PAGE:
Have you ever wondered how you can better engage your members? How do you get them to participate in preventive health measures? The easiest way to get answers to these questions is simply by asking the members themselves. In a recent Inovalon study, we went straight to the source for insight on member engagement. We learned a significant amount about motivating members to participate in preventive health programs.
Now that the data submissions for 2014 have come to an end and health plan issuers await responses from HHS on discrepancy reporting and final payments, it’s important to look back at the events of the last couple of months.
EDGE server submission began in December 2014, which was 11 months later than the expected start date. Software development had been in progress since 2013; yet there were limited and intermittent instructions, no proper data, and no EDGE server available for testing.
Ask providers what keeps them up at night, and many will say it’s a patient needing care and not getting it. But ensuring that every patient who needs care receives it— regardless of how busy the provider is and how difficult the patient is to reach—is no easy feat.
Consider the steps involved with providing precisely the right care for the right patient, in the right place, at exactly the right time. We can assume that providers manage their practices differently. Even if you had full-time staff focused exclusively on this task, a few patients would inevitably fall through the cracks.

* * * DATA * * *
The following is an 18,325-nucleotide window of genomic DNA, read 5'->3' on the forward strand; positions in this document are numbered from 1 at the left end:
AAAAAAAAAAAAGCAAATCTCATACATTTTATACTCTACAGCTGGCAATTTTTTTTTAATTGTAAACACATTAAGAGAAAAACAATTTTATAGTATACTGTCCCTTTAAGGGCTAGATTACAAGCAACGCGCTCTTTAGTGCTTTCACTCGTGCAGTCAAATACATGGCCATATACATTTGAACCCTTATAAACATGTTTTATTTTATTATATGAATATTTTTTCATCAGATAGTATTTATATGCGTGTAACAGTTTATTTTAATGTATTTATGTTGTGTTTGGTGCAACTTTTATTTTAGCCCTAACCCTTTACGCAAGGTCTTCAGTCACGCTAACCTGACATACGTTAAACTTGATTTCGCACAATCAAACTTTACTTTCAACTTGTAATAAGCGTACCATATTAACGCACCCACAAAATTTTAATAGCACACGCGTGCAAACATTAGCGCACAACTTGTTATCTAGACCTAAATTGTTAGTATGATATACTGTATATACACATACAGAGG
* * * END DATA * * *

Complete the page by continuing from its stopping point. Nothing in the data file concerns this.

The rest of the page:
Since 2012, CMS has been transitioning health plans from the Risk Adjustment Processing System (RAPS) to the Encounter Data System (EDS). In its Final Call Letter of April 6, CMS announced that for the first time, it will use data from both RAPS and EDS submission in the calculation of risk scores for Medicare Advantage plans. Beginning with 2015 dates of service, CMS will weigh data from RAPS submissions and FFS at 90% and data from EDS submissions and FFS at 10%.
The more we study the risks associated with dual eligible members, the more interesting things get. For example, our recent study finds that a dual eligible member is at higher risk for hospital readmission compared to a non-dual eligible member with the same characteristics—and this added risk is not accounted for in the current Star Ratings.
Our study results, published in “An Investigation of Medicare Advantage Dual Eligible Member-Level Performance on CMS Five-Star Quality Measures,” demonstrate that dual eligible members have significantly worse outcomes on a majority of Medicare Advantage (“MA”) Star Rating measures evaluated. Researchers found that socio-demographic characteristics—such as living in a high poverty area—and community resource factors—such as a shortage of mental health professionals—were a main contributor to the disparity between dual eligible and non-dual eligible members, explaining 30% or more of the observed differences in outcomes.